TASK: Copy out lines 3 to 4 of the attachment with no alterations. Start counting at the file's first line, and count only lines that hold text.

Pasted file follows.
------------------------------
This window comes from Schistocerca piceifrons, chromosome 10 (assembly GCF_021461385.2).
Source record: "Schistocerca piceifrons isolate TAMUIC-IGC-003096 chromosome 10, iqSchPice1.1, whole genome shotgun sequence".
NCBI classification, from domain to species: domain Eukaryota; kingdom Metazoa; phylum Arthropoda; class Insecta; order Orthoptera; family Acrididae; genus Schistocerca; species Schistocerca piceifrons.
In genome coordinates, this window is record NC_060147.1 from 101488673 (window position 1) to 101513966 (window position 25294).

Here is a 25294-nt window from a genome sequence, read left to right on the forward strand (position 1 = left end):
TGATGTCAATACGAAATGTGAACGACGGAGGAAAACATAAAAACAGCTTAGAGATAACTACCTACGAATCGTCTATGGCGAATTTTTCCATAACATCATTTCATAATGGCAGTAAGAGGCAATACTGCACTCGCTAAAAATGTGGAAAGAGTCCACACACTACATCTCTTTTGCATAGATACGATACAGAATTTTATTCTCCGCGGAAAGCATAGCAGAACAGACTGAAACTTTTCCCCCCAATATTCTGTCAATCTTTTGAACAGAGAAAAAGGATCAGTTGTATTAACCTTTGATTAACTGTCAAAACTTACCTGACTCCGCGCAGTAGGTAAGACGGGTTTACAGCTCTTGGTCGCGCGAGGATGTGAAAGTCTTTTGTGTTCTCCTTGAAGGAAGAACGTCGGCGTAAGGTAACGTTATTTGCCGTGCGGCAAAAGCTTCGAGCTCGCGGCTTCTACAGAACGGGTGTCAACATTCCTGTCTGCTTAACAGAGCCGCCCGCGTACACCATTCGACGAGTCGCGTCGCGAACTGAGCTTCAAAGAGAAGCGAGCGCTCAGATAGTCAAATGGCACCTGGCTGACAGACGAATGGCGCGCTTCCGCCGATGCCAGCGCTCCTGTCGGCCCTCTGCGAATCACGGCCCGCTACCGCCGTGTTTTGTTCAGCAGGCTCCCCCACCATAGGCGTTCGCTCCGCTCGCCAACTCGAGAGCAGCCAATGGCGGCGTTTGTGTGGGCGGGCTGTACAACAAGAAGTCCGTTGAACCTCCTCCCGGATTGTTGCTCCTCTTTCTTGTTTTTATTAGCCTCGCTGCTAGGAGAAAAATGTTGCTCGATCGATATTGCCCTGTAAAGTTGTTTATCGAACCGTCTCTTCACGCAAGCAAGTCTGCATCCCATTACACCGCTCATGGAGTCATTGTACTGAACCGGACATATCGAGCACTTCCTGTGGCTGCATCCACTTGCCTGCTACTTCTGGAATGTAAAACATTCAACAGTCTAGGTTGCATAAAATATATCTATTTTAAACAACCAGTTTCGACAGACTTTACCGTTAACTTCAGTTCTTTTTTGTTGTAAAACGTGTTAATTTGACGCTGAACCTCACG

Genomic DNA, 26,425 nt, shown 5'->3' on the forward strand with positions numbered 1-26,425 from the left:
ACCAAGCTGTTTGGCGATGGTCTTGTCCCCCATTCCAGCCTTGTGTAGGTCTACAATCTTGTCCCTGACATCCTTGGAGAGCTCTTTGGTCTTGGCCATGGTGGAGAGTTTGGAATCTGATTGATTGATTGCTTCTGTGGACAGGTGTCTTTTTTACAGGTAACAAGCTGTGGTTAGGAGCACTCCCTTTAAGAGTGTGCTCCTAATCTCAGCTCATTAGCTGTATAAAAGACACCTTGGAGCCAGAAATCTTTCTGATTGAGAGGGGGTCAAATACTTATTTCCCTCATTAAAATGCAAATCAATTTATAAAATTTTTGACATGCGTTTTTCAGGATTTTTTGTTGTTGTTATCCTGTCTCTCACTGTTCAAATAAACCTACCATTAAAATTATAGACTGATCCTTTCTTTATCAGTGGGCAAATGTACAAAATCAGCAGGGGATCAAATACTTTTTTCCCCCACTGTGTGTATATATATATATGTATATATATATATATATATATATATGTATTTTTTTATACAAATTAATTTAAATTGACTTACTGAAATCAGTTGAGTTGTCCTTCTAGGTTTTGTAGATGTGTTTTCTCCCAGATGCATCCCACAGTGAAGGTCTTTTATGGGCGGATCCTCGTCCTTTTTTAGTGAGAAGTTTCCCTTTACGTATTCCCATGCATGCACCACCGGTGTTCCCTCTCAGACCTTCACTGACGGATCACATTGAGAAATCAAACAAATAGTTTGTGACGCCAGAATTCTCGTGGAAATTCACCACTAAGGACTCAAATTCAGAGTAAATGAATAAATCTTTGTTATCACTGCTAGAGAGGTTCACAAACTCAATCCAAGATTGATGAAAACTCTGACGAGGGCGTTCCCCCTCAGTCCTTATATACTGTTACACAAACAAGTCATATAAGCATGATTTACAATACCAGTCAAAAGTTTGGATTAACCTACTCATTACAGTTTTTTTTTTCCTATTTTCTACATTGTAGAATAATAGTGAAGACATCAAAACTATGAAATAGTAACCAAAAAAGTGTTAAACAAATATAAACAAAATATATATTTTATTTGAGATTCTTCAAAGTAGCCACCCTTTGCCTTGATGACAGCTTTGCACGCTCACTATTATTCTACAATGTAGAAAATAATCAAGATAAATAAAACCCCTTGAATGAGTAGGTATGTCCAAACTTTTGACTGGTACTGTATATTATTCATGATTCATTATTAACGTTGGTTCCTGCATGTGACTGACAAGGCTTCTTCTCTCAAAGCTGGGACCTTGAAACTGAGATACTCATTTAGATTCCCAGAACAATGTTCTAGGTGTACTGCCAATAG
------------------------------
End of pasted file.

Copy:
NCBI classification, from domain to species: domain Eukaryota; kingdom Metazoa; phylum Arthropoda; class Insecta; order Orthoptera; family Acrididae; genus Schistocerca; species Schistocerca piceifrons.
In genome coordinates, this window is record NC_060147.1 from 101488673 (window position 1) to 101513966 (window position 25294).